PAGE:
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On Timber Job Loss in Western Siskiyou County
by Karuk Tribal member James A. Waddell, 10/26/10.
“JOBS of the Timber Industry Past”, HAPPY CAMP, CA and western Siskiyou County: Report on the number of jobs that had been in Happy Camp when the timber industry had jobs in logging, timber falling contractors, log trucking, lumber trucking, veneer hauling and logging clean up.
I do not report companies that did tree-planting or the US Forest Service employees in this tally. I do not include grocery stores or equipment stores such as Littrell Parts or other supporting jobs such as 2nd Hand Stores, taverns, suppliers’ deliveries or school teachers when families with children left town and such.
Also I did not try to learn of the men and women of gold mining so they are not included; even though they represent a lot of economic dollars in business.
I did not try to include any data of the Karuk Tribe of California even though many of the loggers, truckers and mill workers were members of the Karuk People of the Klamath River. Karuk Tribe of California seems to be a secretive entity that has brought greater job loss by anti-working-folks-actions in troubled times of repeated compromises for ESA, Wilderness Activists, Political Obstructionists and five-fold increases in dishonest government agencies and agents.
This abbreviated report has been done by James A. Waddell on 3/13/2010.
Sierra Pacific/ Southwest Forest/ Stone Forest sawmill NE Happy Camp; employed 124 mill workers. (Sierra Pacific became Southwest Forest in 1975 and later was Stone Forest Ind. Carolina Pacific also became Southwest Forest and then part of Stone Forest Ind.) All gone down to bare dirt and cement pads.
Carolina Pacific/ Southwest Forest veneer mill below Hwy 96 NE Happy Camp… used to have 85 mill workers, now all gone; now bare land.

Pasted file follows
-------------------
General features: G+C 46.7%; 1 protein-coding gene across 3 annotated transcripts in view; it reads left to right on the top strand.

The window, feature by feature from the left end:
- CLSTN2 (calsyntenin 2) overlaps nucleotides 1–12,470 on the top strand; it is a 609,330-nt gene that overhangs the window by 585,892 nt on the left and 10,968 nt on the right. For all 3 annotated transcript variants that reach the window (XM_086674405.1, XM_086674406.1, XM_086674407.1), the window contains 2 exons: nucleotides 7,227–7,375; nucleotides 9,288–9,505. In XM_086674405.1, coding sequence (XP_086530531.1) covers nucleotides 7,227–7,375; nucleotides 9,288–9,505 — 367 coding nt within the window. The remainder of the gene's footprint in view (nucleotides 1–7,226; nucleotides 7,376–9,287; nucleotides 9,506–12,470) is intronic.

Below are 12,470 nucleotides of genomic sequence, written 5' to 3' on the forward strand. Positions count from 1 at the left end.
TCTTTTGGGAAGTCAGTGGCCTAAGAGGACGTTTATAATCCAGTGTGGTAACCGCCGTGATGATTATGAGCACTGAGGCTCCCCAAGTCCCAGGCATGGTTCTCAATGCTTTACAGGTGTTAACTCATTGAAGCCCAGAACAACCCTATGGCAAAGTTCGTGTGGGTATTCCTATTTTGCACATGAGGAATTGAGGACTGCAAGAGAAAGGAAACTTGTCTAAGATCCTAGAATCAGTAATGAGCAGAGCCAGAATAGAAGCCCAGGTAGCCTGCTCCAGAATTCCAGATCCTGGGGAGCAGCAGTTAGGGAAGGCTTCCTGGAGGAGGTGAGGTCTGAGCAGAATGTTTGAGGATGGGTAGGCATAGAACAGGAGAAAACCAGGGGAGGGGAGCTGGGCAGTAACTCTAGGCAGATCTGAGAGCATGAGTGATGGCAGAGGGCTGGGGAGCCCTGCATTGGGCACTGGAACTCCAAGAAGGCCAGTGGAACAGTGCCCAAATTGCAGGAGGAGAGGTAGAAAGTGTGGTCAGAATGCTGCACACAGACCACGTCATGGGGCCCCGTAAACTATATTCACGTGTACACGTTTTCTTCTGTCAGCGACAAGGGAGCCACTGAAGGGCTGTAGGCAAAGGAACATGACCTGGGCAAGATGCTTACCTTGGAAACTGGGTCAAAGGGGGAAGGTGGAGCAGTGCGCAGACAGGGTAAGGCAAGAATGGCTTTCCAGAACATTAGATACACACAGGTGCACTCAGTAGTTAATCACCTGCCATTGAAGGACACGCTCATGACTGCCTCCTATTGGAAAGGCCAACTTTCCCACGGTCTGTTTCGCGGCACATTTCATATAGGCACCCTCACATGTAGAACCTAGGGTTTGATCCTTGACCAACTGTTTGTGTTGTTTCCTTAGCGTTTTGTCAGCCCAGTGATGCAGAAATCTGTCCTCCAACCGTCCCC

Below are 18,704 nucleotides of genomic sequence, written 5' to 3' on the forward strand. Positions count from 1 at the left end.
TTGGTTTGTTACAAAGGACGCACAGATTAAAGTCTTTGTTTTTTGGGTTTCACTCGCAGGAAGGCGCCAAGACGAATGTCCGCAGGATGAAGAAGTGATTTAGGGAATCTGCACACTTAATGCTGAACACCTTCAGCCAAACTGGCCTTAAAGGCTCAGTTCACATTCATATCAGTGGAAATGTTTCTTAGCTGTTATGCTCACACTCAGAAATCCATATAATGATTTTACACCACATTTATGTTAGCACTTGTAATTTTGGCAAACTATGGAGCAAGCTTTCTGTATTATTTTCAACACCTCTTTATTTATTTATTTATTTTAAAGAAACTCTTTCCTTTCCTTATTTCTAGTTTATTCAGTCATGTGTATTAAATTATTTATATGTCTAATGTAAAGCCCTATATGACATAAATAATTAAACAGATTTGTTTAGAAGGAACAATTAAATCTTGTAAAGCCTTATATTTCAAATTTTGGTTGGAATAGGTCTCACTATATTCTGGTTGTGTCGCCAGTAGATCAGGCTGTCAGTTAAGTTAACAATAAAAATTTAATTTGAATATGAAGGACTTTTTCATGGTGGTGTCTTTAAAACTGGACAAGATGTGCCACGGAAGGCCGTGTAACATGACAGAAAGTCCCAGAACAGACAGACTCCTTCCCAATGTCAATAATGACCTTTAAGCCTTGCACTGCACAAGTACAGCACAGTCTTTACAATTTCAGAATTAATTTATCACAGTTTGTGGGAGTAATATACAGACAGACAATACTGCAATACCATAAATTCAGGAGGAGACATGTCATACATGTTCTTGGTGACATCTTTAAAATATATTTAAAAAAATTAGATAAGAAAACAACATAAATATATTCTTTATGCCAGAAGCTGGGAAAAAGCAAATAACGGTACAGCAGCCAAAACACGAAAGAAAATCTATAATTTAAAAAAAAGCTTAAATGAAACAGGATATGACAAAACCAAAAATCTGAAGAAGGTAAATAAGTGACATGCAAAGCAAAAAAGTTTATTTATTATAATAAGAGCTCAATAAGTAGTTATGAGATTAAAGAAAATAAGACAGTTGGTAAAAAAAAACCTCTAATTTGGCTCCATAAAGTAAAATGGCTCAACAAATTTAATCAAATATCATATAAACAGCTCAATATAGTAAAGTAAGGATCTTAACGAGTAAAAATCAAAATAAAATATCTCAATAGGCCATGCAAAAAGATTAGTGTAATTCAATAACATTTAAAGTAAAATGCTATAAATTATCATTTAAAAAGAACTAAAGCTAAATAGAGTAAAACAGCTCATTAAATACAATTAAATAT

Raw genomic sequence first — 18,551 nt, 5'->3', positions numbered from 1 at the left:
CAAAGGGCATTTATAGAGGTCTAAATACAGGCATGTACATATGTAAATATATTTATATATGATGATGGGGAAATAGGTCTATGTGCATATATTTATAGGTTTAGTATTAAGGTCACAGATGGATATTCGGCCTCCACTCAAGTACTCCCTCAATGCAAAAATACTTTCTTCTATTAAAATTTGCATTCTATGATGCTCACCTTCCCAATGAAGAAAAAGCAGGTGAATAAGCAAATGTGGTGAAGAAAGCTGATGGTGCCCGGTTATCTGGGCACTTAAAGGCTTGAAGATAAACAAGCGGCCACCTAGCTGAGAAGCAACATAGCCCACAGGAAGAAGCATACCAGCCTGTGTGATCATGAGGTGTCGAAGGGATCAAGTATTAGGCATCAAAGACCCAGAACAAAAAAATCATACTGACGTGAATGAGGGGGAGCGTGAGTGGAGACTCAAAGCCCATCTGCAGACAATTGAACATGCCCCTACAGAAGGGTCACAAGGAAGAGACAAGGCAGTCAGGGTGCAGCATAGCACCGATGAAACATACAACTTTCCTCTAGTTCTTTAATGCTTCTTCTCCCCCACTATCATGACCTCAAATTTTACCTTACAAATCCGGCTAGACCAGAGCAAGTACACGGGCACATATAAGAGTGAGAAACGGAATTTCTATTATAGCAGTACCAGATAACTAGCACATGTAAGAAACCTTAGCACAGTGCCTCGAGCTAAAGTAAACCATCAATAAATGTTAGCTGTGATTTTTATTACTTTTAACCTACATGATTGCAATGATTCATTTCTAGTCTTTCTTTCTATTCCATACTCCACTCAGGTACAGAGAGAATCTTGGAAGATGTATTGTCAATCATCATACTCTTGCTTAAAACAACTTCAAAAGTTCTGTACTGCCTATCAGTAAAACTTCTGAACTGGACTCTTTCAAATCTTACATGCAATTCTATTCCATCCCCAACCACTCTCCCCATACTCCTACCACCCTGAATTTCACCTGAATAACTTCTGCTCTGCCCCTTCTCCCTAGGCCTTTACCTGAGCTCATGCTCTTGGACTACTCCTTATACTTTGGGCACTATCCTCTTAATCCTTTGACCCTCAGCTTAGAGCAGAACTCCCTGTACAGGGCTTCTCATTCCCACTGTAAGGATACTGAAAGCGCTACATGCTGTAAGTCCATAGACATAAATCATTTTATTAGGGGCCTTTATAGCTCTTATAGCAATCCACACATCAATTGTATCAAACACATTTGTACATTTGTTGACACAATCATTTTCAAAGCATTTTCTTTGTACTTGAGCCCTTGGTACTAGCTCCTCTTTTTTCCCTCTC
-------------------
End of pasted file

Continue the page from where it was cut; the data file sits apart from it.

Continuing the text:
Willamette Plywood at the 5-mile of Indian Creek Road had an estimated 100 workers including company loggers. Bare ground!
Hi-Ridge Lumber Co; of Seiad Valley under Gearhart Bendix; moved to Yreka in the 1960s: shut down later with an average crew of mill workers of perhaps 40.
Sharps Mill/ Agee & Beck Mill at the 6 mile of Indian Creek from the ’50s& 60s and later into the 1970 and 1980s; was sawmill of partners Agee & Beck; and Partners of McLane and Landrum; burned down; perhaps had 25 mill jobs as an average at any one time over the years.
Loggers were: V&K Logging of Benny Vinson and Verne Keller; logging and road building in partnership with Foley Roads; had a combined work force of about 25 -30 jobs in CA and more in OR;
also had some partnership or co-op with Gerry German Rock Crushing that worked in Happy Camp for a while.
Page Timber Co.; about 10 logging crewmen.
Wes Bagley Logging of Happy Camp; had some 30 loggers. Wes retired and Bud Eastlick formed E&A Logging with Willie Attebery and Harold Smith formed his logging company and Klamath River Construction.
E&A Logging Bud Eastlick and Willie Attebery of Happy Camp; crew of 16.
Harold Smith Logging & Klamath River Construction Company; crew of 20.